The Western media coverage of air pollution in China ignores the wider economic context

If China is to implement environmental changes in a sustainable way, there must be some trade-off between being green and staying out of the red.

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In the run up to New Year, the streets of Shanghai have been eerily empty, as most migrant workers have already returned home via plane, train, bus or shared car, in the biggest mass human migration on the planet. But, at midnight the city seemed to come alive again. The sky was lit up by a wash of colours from fireworks and the air was pierced with the deafening sound of firecrackers.

As the Year of the Dragon segued into the Year of the Snake, fireworks were let off to celebrate and ward off evil spirits.Despite a bid from the authorities to tackle air pollution by limiting the amount of fireworks cities, the people seem determined to celebrate in the traditional way.

The Chinese festivities have prompted much coverage in the UK press ranging from the personality traits of a person born in the year of the snake (a bit sneaky) to a London-based attempt to break the record for most people dancing ‘Gangnam Style’ (PSY’s not even Chinese…?) but the most prominent stories focussed on air pollution in big Chinese cities. These reports portray the issue as ‘airmageddon’, but display little understanding of the wider context.

We must all remember that China is still developing and is a massive manufacturer of goods consumed the world over. Their buoyant economy helps keep the worldwide markets afloat. If China is to implement environmental changes in a sustainable way, there must be some trade-off between being green and staying out of the red.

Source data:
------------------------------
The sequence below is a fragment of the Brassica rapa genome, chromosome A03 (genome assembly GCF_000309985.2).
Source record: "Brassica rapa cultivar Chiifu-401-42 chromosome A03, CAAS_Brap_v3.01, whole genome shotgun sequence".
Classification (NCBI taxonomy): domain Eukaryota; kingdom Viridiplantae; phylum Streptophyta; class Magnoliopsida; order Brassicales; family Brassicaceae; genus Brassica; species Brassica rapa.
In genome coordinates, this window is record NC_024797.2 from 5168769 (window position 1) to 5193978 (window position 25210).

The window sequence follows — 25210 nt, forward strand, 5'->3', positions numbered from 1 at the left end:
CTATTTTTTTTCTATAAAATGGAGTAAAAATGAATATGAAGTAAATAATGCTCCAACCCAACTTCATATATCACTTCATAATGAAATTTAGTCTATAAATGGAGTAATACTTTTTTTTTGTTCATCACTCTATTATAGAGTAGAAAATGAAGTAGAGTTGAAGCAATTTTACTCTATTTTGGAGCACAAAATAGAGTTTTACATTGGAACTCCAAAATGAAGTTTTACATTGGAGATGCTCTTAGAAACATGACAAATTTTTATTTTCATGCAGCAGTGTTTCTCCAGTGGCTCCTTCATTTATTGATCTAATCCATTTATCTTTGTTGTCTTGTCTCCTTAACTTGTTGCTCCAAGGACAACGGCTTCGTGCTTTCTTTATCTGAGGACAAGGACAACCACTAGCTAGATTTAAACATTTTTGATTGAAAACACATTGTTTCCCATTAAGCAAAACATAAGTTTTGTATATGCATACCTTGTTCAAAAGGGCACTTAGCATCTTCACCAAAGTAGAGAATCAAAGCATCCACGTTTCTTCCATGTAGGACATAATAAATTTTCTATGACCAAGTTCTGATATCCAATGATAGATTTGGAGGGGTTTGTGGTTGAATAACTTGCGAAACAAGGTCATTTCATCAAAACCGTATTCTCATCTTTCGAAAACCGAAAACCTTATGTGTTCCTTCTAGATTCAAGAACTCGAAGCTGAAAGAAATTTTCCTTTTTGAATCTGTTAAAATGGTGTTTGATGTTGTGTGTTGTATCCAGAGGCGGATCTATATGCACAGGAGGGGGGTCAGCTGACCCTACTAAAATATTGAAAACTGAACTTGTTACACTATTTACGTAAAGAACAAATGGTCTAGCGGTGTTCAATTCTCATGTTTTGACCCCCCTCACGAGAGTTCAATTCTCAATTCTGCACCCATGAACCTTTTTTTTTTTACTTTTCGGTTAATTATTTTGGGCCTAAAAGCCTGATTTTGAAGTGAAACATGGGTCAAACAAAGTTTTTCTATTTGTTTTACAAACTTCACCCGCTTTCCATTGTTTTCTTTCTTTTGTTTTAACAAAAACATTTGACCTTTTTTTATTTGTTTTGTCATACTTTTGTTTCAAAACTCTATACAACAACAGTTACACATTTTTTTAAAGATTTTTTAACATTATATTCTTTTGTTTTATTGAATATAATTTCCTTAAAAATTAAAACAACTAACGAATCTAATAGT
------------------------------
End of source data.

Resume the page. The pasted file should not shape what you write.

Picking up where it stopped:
The Chinese authorities cannot insist on cleaner and more expensive fuel or shut down industries which heavily pollute the environment immediately; those industries employ people and add to the country's GDP. Improving China’s environmental standards will be a long process, but if there is an upside to the communist system it is this: the chance to implement such long-term plans without the risk of a change in political policy.

China’s current, Twelfth Five-Year Plan focuses on both climate change and environmental issues so arrangements are already in place to improve the air quality. In addition, a political report delivered in 2012 by president and departing party chief, Hu Jintao, said that China must address the environmental problems worsened by rapid development. It is also worth mentioning that China exceeded its ambitious targets for sulphur reduction in its most recent five-year plan.

China began report its PM 2.5 readings in 2012 after previously being criticised for not publishing this data. PM 2.5 refers to particulate matter measuring 2.5 microns or less in diameter, fine enough to enter into the lungs and bloodstream and cause the most serious health problems. During the worst periods of pollution in Beijing, the PM 2.5 reading reached 500, the highest level on the scale. By comparison, London's worst readings have been between 59 and 64.

But let’s not forget that only a few years ago London did not comply with the EU’s air quality standards and experts say it also took America over 25 years to raise its air quality. Moreover, the EU and the US both had their largest periods of rapid industrialisation in the twentieth century, long before they agreed to publish their PM 2.5 readings.

When it comes to China, it is as if the West has forgotten its less then environmentally friendly past, and so we are judging China according to unrealistic expectations.

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